Drop-thought: a pilot project to assess student learning via live student voice in a distance learning environment"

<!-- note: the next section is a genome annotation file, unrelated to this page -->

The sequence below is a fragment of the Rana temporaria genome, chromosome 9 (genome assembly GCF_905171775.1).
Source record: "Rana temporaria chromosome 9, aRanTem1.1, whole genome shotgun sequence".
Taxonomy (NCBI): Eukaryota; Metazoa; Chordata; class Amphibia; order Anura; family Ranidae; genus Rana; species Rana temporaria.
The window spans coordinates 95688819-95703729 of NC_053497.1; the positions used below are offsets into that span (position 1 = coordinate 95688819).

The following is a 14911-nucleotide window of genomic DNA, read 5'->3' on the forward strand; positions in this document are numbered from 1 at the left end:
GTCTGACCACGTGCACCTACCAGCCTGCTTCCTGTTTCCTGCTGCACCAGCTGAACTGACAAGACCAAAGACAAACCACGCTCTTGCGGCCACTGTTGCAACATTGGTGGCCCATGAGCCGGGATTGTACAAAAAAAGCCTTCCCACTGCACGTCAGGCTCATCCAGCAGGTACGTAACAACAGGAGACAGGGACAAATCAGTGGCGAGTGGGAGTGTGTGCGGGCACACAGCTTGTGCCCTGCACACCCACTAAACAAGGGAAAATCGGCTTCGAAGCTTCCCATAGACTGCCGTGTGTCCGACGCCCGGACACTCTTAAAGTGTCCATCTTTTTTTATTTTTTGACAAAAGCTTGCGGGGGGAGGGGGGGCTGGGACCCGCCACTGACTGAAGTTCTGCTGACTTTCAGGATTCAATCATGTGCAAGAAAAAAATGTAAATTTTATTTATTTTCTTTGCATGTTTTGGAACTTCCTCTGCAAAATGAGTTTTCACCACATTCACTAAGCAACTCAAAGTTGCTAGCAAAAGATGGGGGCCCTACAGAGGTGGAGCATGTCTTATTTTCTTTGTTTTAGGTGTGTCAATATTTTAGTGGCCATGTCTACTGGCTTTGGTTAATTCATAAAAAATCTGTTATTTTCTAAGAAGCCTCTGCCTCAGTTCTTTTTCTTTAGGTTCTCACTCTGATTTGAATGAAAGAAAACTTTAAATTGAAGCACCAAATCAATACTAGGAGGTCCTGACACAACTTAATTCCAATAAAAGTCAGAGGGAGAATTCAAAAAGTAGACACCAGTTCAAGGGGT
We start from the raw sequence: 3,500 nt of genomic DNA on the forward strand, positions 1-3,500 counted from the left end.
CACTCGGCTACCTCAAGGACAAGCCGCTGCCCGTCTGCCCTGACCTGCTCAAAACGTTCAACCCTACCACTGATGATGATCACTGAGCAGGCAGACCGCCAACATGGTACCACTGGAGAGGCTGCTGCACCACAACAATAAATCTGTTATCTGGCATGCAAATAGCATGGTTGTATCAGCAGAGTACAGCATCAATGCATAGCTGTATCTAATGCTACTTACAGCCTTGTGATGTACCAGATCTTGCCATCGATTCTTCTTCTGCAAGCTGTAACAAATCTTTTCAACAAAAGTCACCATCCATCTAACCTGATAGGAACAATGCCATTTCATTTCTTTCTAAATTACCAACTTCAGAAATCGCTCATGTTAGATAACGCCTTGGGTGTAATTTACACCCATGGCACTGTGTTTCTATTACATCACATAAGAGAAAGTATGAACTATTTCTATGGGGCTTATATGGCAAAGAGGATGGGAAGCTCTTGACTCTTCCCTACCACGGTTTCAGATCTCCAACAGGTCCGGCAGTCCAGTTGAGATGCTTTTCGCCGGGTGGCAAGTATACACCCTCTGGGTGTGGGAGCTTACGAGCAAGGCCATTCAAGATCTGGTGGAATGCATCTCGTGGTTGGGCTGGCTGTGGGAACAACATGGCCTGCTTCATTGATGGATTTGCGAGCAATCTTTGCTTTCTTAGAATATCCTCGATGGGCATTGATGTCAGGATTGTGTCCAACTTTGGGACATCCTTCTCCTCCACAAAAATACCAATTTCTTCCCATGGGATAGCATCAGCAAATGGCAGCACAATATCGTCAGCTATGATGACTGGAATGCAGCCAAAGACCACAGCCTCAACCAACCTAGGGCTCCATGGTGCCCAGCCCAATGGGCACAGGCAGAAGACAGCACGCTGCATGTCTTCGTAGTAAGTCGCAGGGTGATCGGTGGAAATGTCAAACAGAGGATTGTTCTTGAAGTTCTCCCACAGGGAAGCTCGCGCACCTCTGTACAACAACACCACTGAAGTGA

Introduction: As online courses and online student enrollments continue to grow, it becomes imperative to develop and sustain ‘quality online courses’. ‘Drop-Thought’ was a project titled to attempt to hear students’ voice as a semantic analysis of students’ course feedback aligned to Quality Matters (QM) General Standards (Quality Matters, 2016). The broader framework involved a national inter- institutional student impact study with generation of actionable data having no costs to institutions. The purpose of this pilot descriptive case study was to gather anonymous live student feedback related to certain course elements in a Quality Matters designed course and compare and contrast findings with a Non-Quality Matters designed course. Methods: After the approval of the Institutional Review Board, undergraduate students were recruited to participate in this study involving two distance learning courses (Community Health Agency & Health Education Evaluation). Quantitative and qualitative data was gathered on various course assignments and projects via student ratings and student comments. Results: It was seen that majority of the categories had dichotomous student ratings (excellent & good) except the area of chapter assignments (which had many (n= 25) ‘fair’ student ratings). The data didn’t seem to suggest any major differences in terms of a Quality Matters designed course vs a non-Quality Matters designed course though this was not a classic randomized experiment. Discussion and Conclusion: Published findings related to student feedback in online distance courses are limited and this study is the first one to date which reports anonymous live data student feedback in an online course setting. Future studies should involve a randomized design and compare and contrast student live course feedbacks in a Quality Matters designed course vs a non-Quality Matters designed course to give credence to the fact that an evidence-based Quality Matters rubric does improve the quality of the course particularly in terms of student ratings.
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